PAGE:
Watching TV May Result to Larger Waistline in Children
Even with the advent of computers, tablets, and smartphones, watching television remains a favorite past time among children. But beware with the habit, though, because a new study found that children’s muscular fitness decreases the more hours they spend in front of the television. Consequently, their waist lines become larger as they approach their teens; thereby, posing potential threat in their health as they reach adulthood.
The study, featured in BioMed Central’s open access journal International Journal of Behavioral Nutrition and Physical Activity, was conducted by a team of researchers from Montreal University in Canada to investigate the relationship between early childhood television viewing and physical fitness in school age children. A sample of 1,314 children from the Quebec Longitudinal Study of Child Development were examined for the study.
The researchers found for each hour per week of watching TV at the age of 29 months, children scored 0.361 cm less in the Standing Long Jump. A one hour increase in average weekly television exposure from 29 to 53 months was associated with a further 0.285 cm reduction in Standing Long Jump test performance. Interpretation of the study result suggested that watching television excessively in early childhood, may eventually compromise muscular fitness and waist circumference in children as they approach pubertal age.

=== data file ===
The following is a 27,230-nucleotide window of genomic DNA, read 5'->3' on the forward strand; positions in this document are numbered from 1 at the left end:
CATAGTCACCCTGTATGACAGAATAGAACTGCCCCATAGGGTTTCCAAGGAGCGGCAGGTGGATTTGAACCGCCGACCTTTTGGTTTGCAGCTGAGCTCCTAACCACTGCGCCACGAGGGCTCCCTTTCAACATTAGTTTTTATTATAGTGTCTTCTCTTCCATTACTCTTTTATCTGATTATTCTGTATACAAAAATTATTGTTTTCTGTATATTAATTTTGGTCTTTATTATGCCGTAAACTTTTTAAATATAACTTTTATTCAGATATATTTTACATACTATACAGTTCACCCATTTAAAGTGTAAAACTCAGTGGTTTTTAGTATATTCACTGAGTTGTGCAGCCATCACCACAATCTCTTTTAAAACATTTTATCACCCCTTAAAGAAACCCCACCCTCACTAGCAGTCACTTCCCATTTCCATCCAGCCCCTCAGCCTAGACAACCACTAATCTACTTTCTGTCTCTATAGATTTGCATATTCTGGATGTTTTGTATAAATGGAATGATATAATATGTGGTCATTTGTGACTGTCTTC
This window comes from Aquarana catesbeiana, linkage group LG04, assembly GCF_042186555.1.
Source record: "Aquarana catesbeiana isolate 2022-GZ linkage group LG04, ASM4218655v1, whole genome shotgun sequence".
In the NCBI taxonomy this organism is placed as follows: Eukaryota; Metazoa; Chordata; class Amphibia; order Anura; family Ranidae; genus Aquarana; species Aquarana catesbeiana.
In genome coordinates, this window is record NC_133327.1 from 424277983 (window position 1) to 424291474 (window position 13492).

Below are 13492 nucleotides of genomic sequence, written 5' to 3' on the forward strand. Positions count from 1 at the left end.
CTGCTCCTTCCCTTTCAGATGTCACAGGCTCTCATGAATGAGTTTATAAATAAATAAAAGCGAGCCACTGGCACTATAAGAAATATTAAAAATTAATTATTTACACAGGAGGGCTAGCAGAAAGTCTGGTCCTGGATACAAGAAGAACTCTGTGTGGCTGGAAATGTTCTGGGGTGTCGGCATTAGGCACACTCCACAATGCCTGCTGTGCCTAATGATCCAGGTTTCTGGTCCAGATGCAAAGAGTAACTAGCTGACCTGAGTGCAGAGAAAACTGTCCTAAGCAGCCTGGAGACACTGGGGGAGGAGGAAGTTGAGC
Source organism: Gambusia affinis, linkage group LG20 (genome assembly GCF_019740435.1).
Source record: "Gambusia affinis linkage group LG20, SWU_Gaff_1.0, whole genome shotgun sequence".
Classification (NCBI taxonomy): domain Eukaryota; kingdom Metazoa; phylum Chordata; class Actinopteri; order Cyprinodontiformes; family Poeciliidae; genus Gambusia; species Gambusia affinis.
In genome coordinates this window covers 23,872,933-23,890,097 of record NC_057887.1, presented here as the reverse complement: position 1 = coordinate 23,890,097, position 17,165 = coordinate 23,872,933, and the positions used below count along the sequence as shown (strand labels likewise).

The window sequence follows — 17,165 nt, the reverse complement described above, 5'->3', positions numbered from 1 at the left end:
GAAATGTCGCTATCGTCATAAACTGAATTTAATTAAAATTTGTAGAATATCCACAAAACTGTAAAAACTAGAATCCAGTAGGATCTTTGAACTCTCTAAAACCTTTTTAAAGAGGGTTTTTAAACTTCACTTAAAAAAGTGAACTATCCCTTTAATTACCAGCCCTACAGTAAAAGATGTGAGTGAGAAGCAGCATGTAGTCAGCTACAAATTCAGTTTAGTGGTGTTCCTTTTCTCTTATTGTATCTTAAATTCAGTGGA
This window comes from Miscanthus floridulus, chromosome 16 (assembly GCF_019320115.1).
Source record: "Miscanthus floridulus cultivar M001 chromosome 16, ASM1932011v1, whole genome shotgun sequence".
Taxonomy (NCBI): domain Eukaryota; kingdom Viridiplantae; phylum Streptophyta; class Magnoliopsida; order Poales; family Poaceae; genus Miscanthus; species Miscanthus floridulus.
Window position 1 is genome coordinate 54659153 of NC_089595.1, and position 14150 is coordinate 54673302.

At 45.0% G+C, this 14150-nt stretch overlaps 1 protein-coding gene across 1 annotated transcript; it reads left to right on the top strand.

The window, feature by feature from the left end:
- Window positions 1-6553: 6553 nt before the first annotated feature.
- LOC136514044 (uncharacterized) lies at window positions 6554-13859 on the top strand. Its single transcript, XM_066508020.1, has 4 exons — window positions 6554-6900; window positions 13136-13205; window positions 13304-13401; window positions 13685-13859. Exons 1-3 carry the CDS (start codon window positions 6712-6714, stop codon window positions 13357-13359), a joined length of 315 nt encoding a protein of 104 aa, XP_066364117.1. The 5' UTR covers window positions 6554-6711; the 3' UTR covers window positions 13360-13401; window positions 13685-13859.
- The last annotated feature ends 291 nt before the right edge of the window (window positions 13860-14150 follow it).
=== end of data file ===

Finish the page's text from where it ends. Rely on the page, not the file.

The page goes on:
“TV is a modifiable lifestyle factor, and people need to be aware that toddler viewing habits may contribute to subsequent physical health. Further research will help to determine whether amount of TV exposure is linked to any additional child health indicators, as well as cardiovascular health,” said leading researcher Dr Caroline Fitzpatrick from New York University
Several studies in the past have link television watching to obesity in children — an epidemic that is affecting millions of children in the United States. The growing cases of child obesity in the country has alarmed the government and parents due to the consequences it may contribute to the health of affected children.Tags: childhood obesity, childhood obesity risk, watching TV links to larger waistline